Channel One Brings Back Message Boards To Controversial Web Site

September 11, 1998
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Channel One had removed several
features from their controversial web site after a Channel One
executive was lectured by the Shelby County board of education
on September 1 (see below). They removed the "Entertainment"
and "Life" sections that often contained age inappropriate
material for children, especially pre-teens (such as reviews
of R-rated movies and explicit-content Cds, sex and dating advice,
an article on how to cheat on book reports). The potentially
dangerous chat room were removed. Their "message boards"
were kids often gave detailed personal information about themselves
to anonymous Internet visitors was also halted.


Also, all advertising was taken
off their site. Their links to ABC’s "Mr. Showbiz was removed.
A few days later they removed ABC’s News and Sports links thereby
severing their web connections with ABC News. (ABC News has been
using its partnership with Channel One to advertise specific
programs and promote its brand to Channel One’s captive audience.)


Now, just days after apparently
appearing to address its multiple web problems, Channel One is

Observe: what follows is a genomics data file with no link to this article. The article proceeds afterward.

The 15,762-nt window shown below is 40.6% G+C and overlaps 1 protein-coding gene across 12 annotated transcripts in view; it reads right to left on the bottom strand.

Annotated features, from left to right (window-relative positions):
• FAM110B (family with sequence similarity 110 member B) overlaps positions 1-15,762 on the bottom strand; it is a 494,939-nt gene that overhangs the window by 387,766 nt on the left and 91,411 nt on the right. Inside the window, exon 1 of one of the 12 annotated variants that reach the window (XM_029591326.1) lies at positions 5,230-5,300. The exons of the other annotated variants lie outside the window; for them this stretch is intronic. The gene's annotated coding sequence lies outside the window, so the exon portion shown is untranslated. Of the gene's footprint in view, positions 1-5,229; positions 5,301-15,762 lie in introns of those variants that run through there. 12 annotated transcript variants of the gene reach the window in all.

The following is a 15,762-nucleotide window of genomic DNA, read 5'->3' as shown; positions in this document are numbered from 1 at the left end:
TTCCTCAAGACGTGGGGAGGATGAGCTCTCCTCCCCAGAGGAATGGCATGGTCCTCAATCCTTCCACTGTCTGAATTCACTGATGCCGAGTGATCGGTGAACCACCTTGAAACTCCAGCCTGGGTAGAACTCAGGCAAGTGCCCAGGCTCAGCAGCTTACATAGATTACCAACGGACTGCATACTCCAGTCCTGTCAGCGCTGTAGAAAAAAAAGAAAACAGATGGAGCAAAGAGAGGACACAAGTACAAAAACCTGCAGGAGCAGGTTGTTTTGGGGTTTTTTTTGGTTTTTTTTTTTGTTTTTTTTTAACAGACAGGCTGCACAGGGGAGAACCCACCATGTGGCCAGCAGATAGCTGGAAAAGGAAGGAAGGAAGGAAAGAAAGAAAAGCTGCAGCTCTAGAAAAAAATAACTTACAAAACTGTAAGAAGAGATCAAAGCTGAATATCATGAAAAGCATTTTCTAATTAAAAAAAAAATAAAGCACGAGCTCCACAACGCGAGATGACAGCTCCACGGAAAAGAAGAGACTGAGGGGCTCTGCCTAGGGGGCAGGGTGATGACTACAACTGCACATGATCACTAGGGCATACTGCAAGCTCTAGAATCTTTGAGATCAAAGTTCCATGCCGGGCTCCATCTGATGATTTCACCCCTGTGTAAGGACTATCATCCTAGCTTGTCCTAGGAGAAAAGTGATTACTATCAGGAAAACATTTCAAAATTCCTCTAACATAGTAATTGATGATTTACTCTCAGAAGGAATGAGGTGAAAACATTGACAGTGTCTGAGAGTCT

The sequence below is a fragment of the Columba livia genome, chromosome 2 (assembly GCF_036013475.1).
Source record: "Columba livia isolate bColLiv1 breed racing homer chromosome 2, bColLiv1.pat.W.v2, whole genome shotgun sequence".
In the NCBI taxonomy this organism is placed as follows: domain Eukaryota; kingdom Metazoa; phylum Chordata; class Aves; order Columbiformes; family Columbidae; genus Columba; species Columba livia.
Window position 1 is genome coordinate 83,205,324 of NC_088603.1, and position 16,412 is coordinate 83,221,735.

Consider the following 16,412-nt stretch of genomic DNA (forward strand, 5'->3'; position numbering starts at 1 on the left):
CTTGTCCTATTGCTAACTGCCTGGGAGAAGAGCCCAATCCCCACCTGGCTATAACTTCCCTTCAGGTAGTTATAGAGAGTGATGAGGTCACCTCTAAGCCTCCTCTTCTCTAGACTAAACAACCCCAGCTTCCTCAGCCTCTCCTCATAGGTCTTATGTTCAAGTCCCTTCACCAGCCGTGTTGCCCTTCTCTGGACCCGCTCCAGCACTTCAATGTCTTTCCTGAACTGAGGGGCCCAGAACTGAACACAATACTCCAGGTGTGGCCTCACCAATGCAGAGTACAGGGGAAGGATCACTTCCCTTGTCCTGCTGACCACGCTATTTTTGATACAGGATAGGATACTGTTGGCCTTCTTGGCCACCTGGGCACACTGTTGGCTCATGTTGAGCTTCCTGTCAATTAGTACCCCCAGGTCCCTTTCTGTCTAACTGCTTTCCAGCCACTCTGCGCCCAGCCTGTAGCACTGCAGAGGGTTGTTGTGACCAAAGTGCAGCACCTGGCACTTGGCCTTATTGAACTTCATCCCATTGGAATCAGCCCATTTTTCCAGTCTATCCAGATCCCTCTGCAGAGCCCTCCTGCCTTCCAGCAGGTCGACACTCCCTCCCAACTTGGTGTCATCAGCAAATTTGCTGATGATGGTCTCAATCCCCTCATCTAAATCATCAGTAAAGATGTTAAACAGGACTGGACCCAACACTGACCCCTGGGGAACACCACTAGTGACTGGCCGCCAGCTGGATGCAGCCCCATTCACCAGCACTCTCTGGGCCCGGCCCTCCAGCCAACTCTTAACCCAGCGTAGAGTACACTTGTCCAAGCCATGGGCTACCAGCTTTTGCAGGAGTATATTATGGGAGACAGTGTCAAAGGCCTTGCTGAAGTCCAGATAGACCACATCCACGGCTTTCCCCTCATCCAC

going back to its old ways. First, advertising is back on Channel
One’s web site. Bonusmail.com is the first advertiser we have
seen. This company asks children for their first and last name
and their email address. Their "privacy statement"
is not on the same page as their request for personal information
from children. There is no suggestion that children get permission
from their parents before giving this personal information.


Jim Metrock, Obligation president,
said, "Educational sites for children should not have any
ads. Of course, everyone knows Channel One primary goal is not
to educate but to advertise products and services to children.
Still, Channel One should try to be sensitive to children."


The "message boards"
are also back only days after being removed. Now they are "moderated".
Channel One says that any message now posted must be approved
of by Channel One employees. Metrock said, "I do not understand
why this company keeps pushing the envelope. Parents will find
little comfort in knowing that Channel One employees are ‘watching
the kids.’ I think their attorney will see too much liability
for Channel One in guaranteeing the message board area."


Metrock said, "Channel One
is telling children that their chat rooms are ‘temporarily’ down.
The message to kids seems to be: The chat rooms will be back
after the spotlight gets off of us. Channel One continues to
be its worst enemy."